Flash or fixture? Iron ore miners pin hopes on price recovery
The 6.7 per cent jump in China's iron ore import prices will be welcomed by shareholders in miners of the red dirt but is more likely to cheer traders than provide proof of a lasting turnaround for the industry.
Price shifts have clouded the underlying conditions of China's steel industry for months, with the movements mostly in one direction - down.
The prompt for yesterday's record rise - the data series, though, only goes back four years - was improving confidence that Chinese demand for steel is about to be rekindled.
The decision by the government to splash another $150 billion on a variety of infrastructure works - including big users of steels such as railways and subways - fanned the shift in sentiment.
A brighter outlook for the demand side will help steel mills drawdown stockpiled inventories of iron ore from local producers, making room for more imported dirt.
On the supply side, meanwhile, a number of producers including Vale, Fortescue and BHP Billiton have put expansion projects on ice in the face of the slump in iron ore prices since the start of July.
Thus, it's a case of shifting supply and demand curves in search of an equilibrium.
Iron ore producers had seen strong rallies in their shares in recent days as some of the bears got knocked out of the way.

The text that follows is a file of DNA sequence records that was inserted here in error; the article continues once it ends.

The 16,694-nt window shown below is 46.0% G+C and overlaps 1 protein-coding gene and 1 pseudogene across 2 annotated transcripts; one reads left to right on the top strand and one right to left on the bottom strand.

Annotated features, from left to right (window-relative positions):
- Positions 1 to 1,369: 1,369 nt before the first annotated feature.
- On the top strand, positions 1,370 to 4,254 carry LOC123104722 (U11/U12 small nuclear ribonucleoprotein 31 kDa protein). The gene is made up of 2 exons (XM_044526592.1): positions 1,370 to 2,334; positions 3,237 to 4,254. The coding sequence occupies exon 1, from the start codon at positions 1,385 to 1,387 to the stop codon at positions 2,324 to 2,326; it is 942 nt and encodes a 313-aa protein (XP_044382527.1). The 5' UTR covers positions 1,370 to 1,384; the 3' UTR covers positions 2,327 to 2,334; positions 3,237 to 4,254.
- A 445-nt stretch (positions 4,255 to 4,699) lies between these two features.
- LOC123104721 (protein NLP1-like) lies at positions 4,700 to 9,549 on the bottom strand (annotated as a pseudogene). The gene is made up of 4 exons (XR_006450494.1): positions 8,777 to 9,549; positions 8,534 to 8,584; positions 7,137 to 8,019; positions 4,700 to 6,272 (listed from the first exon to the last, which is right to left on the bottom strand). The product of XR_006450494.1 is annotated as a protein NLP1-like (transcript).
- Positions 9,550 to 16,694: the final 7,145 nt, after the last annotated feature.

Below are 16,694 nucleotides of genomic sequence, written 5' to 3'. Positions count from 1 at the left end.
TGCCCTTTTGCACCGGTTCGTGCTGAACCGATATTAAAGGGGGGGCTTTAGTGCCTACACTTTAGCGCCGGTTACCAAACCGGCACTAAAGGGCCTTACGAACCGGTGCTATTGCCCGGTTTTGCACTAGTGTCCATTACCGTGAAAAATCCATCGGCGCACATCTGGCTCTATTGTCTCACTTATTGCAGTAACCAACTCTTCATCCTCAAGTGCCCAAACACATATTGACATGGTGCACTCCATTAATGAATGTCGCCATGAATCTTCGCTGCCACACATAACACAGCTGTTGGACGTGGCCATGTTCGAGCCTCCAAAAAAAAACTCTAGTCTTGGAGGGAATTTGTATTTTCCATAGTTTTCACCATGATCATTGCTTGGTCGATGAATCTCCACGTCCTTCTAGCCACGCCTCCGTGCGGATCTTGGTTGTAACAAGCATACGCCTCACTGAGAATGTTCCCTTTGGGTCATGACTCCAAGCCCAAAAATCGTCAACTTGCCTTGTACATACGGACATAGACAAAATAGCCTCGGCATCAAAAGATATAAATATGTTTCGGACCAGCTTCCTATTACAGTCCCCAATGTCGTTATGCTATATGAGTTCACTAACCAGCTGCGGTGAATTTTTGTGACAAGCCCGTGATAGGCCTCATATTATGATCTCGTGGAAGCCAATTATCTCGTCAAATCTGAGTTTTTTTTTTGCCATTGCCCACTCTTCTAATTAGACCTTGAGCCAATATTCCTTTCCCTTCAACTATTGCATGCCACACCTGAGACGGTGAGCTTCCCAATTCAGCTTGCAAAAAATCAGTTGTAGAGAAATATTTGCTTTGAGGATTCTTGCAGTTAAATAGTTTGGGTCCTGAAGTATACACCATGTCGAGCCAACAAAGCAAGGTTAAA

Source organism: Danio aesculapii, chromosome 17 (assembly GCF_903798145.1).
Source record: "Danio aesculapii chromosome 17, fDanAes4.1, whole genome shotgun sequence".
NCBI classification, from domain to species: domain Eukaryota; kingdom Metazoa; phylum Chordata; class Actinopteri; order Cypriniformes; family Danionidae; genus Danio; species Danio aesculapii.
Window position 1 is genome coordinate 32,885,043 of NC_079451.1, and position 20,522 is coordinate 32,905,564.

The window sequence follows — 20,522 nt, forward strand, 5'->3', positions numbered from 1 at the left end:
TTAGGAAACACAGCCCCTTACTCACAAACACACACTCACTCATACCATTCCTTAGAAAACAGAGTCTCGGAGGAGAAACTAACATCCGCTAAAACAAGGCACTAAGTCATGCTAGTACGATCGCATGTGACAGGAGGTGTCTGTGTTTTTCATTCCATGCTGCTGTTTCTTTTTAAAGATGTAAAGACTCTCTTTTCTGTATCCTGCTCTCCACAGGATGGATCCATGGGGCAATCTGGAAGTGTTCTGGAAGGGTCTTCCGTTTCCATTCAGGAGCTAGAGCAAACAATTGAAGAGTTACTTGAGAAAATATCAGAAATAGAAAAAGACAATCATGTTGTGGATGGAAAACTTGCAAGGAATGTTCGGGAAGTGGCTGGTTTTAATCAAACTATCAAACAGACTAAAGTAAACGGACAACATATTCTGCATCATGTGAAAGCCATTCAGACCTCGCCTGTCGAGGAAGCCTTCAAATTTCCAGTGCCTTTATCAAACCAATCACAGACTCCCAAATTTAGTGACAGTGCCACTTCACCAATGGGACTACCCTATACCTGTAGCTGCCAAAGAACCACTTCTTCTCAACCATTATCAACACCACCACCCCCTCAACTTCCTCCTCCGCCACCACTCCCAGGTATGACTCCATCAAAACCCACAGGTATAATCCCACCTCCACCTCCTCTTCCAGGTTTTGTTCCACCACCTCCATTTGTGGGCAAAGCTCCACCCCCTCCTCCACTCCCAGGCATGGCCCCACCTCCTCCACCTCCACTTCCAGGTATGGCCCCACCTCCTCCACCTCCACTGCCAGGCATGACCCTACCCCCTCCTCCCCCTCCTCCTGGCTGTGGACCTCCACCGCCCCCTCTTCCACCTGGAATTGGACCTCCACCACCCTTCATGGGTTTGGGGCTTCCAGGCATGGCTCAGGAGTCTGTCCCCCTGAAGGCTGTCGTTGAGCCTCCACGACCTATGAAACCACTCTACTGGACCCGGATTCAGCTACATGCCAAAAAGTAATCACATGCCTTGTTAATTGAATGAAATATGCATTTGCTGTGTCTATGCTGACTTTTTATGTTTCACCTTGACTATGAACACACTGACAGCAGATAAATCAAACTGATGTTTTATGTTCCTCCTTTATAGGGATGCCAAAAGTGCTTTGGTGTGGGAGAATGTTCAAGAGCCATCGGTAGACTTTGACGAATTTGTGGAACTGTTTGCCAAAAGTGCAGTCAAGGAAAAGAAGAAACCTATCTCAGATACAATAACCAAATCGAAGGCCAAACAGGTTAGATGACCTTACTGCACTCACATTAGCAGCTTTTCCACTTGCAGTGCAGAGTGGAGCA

Today, as the Australian market opened generally weaker, miners were back influx, with Fortescue again resuming its slide. Seems the prospect of an equity raising won't be erased by a single-day's rally in Tianjin ore prices to about $US95 a tonne.
More to come?
Still, it's worth noting that for China a $150 billion infrastructure outlay is more a trip to the local milk bar than a spending spree. For an economy with an annual output topping $US7 trillion, such investment - assuming it's all in addition to what was going to be spent - won't on its own serve as much of an accelerant for growth.
The hope, though, is that the spending marks the start of a wider program, with a lot more stimulus to come.
Either way, if those hopes push up iron ore prices, they will be a welcome relief to the likes of billionaires Gina Rinehart and Andrew Forrest, who are shuffling funds to finance their respective developments.
Iron ore traders, meanwhile, are now making positive noises about volumes and the restart of extra shipments of the commodity.
Whether the positive sentiment is a flicker or a fixture depends on what China does next. But for Australian miners, it is too early yet to rethink those capex spending plans.